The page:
“This was an appalling piece of politics because he certainly was on course (for defeat),” he said.

“It looked like he was going to suffer severely in that election and he suddenly announced that the opposition were bussing the Palestinians in droves to the polling stations. And this, whether it was true or not, wasn’t really the point, the point was he managed to frighten enough people with anti-Palestinian (rhetoric).

“And these are Israeli-Palestinians – they’re not people from the West Bank or Gaza, but Israeli citizens. He was able to frighten enough people to come out and vote for him to give him that extra boost in his votes.”

The Israeli-Palestinian conflict

“Prime Minister Netanyahu had never really accepted the principle of ‘land for peace’. He has always emphasised under the principle of ‘peace for peace’,” Dr Saikal said.

“That’s why he opposed the (1993) Oslo peace process from the very beginning. He and Ariel Sharon from the Likud Party opposed the Oslo peace process and they both did everything possible to kill that process.

“Now it seems that Prime Minister Netanyahu and the right-wing elements within his party, within his government, have succeeded in killing the internationally-backed two-state resolution.”

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Despite his refusal to commit to it during his visit to Washington last week Dr Piggott says Mr Netanyahu has long-backed a two-state solution, but agrees that right-wing pressure is a concern.

“The main political threat to Netanyahu comes from the Israeli right, which wants Israel to annex the West Bank or large parts of it,” she said.

And, Dr Billingsley says, Netanyahu is navigating tumultuous ground in a bid to remain in power and keep all parties on side.

“He has a real problem in that he has a very, very powerful right wing, people like (defence minister Avigdor) Lieberman, (Naftali) Bennett and others are very extreme right-wingers. What he does is to allow the more extreme positions to run and he may, for example, allow them to get passed in the Knesset,” Dr Billingsley said.

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“Recently, (Israel) just had legislation approving the takeover, the expropriation of privately owned Palestinian land. Now the idea is this will fall over when the courts get to look at it.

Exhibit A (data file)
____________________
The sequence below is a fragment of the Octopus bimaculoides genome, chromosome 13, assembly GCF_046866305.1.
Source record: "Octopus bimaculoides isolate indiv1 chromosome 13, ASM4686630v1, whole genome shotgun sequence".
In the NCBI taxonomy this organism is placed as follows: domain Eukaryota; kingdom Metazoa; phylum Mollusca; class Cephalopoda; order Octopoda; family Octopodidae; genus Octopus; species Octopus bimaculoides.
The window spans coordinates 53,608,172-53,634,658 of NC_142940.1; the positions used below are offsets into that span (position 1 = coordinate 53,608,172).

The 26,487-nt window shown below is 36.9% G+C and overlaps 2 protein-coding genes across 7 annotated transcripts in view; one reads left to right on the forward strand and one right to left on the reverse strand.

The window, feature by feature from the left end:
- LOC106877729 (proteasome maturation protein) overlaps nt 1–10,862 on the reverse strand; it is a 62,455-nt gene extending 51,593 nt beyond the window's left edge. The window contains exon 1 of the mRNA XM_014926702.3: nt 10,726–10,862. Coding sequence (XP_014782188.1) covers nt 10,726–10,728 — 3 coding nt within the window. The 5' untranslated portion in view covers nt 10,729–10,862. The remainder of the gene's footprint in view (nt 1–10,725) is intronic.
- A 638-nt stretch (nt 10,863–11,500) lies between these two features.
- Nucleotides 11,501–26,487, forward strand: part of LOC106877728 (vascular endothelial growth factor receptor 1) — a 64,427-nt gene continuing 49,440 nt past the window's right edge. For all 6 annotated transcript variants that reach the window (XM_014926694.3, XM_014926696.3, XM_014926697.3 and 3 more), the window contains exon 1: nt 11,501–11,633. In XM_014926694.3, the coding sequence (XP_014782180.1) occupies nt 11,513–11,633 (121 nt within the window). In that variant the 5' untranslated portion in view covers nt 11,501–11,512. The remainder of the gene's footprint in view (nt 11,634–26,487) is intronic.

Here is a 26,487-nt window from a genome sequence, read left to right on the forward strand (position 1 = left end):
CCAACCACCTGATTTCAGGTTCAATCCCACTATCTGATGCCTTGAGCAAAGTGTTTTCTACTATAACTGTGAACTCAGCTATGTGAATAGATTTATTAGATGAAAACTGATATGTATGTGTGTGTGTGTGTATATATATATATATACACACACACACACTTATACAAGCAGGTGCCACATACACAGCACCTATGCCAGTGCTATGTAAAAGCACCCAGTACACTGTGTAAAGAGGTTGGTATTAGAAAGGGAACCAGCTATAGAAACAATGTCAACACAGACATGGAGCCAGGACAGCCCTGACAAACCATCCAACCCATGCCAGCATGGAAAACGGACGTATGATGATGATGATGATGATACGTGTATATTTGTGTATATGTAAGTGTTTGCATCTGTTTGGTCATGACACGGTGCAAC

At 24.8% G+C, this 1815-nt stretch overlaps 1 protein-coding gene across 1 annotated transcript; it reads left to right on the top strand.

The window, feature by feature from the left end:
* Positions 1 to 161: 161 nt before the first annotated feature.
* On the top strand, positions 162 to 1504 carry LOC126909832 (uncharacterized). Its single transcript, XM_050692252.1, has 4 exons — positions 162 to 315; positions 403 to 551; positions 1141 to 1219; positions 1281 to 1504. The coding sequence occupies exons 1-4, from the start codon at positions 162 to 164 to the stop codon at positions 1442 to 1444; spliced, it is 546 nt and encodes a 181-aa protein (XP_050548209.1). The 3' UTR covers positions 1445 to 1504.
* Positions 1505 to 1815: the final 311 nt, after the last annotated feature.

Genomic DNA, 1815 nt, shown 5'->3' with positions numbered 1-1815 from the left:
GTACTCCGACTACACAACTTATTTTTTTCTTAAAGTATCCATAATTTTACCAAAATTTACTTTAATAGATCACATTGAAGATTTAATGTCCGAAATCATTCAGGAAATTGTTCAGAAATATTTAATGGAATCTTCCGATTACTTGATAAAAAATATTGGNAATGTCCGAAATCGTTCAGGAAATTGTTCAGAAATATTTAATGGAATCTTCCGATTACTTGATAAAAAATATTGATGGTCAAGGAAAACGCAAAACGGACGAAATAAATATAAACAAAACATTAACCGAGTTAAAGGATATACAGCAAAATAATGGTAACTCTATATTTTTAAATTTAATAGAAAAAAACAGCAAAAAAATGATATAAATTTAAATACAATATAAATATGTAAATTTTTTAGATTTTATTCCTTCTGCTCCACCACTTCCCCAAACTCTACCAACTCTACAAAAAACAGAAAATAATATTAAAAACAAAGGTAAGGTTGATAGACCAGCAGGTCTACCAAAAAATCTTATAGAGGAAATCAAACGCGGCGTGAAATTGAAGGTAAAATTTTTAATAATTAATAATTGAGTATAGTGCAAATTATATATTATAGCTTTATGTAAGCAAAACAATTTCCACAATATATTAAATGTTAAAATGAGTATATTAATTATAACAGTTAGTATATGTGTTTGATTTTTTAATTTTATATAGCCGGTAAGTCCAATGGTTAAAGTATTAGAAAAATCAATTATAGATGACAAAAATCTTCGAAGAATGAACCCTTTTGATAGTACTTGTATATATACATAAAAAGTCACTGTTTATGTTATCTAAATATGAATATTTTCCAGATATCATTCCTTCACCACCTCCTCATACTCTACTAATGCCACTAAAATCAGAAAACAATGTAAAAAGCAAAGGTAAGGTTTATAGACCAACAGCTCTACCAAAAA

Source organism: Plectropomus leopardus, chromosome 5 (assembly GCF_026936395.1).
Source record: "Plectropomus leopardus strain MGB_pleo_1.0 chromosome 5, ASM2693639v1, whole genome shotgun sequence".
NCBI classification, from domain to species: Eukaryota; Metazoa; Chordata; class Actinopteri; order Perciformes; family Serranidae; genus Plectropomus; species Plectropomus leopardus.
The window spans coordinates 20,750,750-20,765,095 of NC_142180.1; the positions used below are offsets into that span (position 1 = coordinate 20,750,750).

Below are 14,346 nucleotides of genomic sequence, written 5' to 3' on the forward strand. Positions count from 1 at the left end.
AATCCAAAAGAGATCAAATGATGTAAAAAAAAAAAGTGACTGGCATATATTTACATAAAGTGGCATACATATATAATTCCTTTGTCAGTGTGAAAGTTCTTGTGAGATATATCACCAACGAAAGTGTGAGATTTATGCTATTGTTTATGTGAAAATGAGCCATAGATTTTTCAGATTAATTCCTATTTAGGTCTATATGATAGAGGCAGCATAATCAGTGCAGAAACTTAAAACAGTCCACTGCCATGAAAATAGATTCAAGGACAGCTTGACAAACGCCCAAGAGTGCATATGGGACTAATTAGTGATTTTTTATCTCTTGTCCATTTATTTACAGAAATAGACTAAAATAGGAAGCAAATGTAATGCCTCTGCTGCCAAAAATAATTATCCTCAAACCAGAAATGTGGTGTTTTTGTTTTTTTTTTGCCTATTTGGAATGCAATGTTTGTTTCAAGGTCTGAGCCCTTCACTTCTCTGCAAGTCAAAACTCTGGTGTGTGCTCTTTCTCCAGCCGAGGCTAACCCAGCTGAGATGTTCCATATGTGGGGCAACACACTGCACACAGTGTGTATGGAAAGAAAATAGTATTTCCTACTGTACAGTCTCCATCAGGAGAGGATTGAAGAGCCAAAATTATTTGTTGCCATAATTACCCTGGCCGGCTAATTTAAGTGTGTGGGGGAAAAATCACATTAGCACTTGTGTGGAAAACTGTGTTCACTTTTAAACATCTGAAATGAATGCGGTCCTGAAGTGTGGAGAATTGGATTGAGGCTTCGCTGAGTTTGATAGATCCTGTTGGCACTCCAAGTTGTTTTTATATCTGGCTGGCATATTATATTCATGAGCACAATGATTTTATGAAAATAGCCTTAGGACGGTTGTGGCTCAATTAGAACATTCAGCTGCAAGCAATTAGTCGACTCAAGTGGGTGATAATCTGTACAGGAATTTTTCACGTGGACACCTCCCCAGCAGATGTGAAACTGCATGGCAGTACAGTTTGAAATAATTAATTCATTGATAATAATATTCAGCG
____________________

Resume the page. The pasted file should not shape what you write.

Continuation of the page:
“So on one hand he’s sort of pandering to the right, and on the other hand he’s confident – or hopeful anyway – that it won’t go as far as supporters of that position would like.”

A legacy in jeopardy?

Another threat to the Netanyahu legacy comes in the form of renewed corruption allegations, which the Israeli press has dubbed the ‘Bibi scandal’.

The Prime Minister and his wife, Sara, have been accused of receiving numerous illicit gifts over the years. In December, Israel’s attorney-general ordered a criminal investigation into the pair’s behaviour.

“He hasn’t been convicted for any of these allegations, but I think it appears from the (Israeli) press reports he is in a difficult position,” Dr Saikal said.

“But there have been allegations of this crime against him before and he has been able to really get away from them.”

Corruption charges are threatening to destroy the Israeli Prime Minister’s legacy.AP-DIG

“Nobody can be certain whether Netanyahu will or will not politically survive the current corruption charges he faces,” adds Dr Piggott.

“He is clearly worried about them, and the charges are a major distraction at a critical time.”

Dr Billingsley believes Prime Minister Netanyahu is using meetings with world leaders – like last week’s White House trip to see US President Donald Trump – in part to distract his citizens.

“In Netanyahu’s case they wanted to detract from the potential that he may face serious investigation and charges of corruption,” he said.

The “great survivor” touches down in Australia tomorrow.

US President Donald Trump and Israeli Prime Minister Benjamin Netanyahu during a joint news conference at the White House. (AAP)AAP